Having just come from a particularly hard volleyball game, she was still sweating slightly, even though she'd showered afterwards and the car's AC was running. It was hot out here in Arizona, she though, marveling again that she was still here, in Phoenix, even after graduating ASU in Tempe. She had imagined herself away from this oppressive heat the moment she graduated, but here she was, still here.
She checked her watch again – two minutes had passed. The car was starting to heat up from the afternoon sun and she considered her options. She had agreed to pick up Uncle Marcus from this dreary place and drop him home, but knowing him, he'd insist on dinner with her and grill her on the day's activities. She smiled. "Grill her" was a bit strong, but he was always interested in her life and made no bones about it. It was another reason she loved him so much.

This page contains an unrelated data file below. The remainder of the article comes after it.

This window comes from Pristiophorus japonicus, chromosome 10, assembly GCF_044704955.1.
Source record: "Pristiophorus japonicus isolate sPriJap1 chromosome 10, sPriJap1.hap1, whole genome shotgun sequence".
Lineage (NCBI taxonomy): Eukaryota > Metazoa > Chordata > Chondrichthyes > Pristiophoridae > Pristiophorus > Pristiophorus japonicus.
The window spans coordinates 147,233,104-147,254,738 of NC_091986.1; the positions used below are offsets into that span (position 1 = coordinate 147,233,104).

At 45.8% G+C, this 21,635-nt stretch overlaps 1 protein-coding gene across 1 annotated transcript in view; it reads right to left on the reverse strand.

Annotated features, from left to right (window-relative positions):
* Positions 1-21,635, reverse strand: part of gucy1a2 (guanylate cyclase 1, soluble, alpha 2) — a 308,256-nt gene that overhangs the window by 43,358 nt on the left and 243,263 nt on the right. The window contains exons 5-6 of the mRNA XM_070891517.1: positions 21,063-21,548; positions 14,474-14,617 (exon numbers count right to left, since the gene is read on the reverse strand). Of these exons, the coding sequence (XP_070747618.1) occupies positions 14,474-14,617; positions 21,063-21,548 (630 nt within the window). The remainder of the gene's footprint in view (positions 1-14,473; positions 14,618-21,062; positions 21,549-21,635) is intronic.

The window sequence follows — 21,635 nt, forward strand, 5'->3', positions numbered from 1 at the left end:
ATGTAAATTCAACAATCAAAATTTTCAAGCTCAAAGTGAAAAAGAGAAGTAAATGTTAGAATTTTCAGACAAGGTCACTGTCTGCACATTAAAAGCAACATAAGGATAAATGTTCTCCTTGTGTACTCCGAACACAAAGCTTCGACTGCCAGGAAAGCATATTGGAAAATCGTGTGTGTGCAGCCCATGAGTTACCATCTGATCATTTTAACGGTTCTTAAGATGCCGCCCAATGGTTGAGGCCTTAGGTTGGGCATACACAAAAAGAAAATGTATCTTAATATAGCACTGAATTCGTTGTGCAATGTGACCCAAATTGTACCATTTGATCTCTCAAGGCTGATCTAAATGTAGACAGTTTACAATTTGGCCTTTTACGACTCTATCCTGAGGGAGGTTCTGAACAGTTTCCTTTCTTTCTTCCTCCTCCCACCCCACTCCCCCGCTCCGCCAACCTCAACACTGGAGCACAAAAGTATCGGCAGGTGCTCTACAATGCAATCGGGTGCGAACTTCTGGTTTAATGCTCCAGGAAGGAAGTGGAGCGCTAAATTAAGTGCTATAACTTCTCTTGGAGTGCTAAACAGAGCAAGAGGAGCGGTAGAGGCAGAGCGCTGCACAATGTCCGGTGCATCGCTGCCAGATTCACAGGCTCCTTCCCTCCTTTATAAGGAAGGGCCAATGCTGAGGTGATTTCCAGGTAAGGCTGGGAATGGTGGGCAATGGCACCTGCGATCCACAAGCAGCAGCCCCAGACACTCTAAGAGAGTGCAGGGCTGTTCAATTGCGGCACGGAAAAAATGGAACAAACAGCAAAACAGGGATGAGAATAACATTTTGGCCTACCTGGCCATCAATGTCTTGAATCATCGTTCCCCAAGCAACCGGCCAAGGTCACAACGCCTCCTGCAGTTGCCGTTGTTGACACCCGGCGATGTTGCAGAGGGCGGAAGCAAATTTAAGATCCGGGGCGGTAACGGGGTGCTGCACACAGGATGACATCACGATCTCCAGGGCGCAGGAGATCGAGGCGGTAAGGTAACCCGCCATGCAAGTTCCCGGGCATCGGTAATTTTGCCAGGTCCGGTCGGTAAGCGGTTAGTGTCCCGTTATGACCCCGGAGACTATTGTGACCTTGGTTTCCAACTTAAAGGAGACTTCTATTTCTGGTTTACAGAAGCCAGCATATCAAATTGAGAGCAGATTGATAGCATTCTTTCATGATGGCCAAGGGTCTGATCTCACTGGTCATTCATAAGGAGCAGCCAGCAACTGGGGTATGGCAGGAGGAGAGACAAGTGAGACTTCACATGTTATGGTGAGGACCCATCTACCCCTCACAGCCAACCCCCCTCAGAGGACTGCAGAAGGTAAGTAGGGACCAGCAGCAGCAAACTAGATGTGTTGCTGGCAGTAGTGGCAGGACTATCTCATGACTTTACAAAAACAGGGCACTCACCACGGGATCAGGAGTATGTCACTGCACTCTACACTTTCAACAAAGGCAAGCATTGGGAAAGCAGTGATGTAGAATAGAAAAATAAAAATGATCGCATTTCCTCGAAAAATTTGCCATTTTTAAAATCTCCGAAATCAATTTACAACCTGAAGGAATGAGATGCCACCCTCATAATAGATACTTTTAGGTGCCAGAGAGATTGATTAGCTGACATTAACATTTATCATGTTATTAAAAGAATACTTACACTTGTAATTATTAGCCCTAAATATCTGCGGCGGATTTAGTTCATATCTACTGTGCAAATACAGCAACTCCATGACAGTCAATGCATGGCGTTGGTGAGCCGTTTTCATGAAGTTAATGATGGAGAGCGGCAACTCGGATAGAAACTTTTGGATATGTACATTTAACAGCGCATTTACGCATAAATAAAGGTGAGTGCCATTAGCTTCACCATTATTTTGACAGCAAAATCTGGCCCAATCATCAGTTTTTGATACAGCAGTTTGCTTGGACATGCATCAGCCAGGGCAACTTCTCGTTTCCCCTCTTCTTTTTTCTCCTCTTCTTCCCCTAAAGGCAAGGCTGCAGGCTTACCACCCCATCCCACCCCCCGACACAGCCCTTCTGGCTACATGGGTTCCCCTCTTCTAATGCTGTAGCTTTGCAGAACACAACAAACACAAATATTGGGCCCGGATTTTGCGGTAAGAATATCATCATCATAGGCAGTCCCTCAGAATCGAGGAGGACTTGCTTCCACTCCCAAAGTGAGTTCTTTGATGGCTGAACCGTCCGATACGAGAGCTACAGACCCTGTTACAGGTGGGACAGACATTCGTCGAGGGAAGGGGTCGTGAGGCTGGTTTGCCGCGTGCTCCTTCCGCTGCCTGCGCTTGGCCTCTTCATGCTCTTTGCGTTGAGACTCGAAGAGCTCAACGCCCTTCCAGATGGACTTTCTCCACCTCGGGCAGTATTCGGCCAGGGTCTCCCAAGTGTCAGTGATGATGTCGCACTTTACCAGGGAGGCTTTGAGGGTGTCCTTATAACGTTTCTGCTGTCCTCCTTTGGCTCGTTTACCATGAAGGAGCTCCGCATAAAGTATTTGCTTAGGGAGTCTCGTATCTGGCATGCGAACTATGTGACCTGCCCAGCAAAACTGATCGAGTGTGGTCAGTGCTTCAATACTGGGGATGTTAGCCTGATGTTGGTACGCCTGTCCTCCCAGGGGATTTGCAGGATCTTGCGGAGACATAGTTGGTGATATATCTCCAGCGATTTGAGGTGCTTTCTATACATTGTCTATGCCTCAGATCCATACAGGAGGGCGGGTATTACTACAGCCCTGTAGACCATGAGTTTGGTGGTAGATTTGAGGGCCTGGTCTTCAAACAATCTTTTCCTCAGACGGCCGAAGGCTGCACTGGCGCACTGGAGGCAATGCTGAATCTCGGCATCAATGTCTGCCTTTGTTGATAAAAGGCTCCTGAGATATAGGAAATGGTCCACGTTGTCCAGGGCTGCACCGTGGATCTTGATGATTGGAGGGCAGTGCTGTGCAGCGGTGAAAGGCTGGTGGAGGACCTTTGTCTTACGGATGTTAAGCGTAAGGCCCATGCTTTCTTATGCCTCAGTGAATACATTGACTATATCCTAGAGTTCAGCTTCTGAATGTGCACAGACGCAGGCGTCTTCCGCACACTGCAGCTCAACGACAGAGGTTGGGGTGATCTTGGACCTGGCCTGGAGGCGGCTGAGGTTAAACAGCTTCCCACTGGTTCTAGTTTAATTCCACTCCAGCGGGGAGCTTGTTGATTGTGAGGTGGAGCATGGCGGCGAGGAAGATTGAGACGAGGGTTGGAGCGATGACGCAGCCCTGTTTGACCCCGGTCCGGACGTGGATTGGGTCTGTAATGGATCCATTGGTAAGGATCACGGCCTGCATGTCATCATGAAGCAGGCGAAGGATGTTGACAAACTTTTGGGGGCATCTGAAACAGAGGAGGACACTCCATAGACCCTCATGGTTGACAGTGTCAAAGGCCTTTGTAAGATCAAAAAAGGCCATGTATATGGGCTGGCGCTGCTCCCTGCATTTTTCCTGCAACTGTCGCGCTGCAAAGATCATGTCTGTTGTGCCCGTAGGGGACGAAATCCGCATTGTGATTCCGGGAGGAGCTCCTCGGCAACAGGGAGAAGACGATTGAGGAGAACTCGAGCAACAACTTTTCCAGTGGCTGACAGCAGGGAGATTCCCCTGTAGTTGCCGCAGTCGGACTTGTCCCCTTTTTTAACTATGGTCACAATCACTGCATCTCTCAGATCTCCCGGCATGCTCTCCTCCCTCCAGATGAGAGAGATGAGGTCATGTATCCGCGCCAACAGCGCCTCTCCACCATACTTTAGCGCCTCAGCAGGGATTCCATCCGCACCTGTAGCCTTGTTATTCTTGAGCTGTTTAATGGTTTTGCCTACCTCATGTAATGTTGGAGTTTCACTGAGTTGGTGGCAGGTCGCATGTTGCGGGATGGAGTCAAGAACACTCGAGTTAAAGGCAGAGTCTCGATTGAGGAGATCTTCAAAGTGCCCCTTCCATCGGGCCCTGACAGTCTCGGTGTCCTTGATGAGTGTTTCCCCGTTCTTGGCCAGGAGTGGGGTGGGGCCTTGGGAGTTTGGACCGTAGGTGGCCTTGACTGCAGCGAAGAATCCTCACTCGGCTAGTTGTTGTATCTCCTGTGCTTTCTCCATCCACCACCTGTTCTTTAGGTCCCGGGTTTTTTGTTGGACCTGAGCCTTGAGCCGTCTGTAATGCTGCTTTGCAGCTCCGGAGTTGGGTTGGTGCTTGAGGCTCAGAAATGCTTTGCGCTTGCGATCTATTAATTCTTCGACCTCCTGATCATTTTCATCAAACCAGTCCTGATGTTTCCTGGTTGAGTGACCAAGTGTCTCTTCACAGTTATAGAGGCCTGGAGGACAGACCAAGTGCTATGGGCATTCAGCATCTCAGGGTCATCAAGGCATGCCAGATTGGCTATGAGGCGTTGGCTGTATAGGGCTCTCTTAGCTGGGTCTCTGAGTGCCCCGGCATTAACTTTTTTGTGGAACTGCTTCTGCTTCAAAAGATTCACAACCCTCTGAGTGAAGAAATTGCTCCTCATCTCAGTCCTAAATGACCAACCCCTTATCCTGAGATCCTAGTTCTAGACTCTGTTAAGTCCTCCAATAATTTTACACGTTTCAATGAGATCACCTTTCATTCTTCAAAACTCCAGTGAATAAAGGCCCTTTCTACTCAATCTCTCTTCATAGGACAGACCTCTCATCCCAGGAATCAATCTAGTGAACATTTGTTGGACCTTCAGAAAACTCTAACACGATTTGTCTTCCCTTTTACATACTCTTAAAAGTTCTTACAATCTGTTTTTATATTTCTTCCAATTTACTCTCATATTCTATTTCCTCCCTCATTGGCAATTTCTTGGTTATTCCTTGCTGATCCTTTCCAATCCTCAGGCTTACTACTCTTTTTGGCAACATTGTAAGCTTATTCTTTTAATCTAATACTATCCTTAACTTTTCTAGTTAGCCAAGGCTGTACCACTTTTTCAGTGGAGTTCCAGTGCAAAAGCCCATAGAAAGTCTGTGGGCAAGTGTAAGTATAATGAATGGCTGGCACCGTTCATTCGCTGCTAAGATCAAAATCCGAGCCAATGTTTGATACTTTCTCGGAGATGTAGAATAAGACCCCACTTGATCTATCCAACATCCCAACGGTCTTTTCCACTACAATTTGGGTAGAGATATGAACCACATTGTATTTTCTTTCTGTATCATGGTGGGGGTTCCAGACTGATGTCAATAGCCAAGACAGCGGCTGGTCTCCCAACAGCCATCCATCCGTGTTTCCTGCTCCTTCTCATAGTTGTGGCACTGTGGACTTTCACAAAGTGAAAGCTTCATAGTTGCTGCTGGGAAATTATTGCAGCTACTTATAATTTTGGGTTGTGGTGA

She could either start the engine again and get the cold air flowing or just go inside and talk to the receptionist. They'd talked a few times the other times she'd picked up Uncle Marcus. She frowned when she thought about the fact that she still didn't know what he was doing there – who he was seeing, what he was talking about or anything. Not that it was her business, but April was smart enough to know she was nosey. Very nosey in fact. When she'd asked him he'd just smiled that sad smile of his and said "Oh, magic tricks for the natives, dear. They are the only ones who would remember it."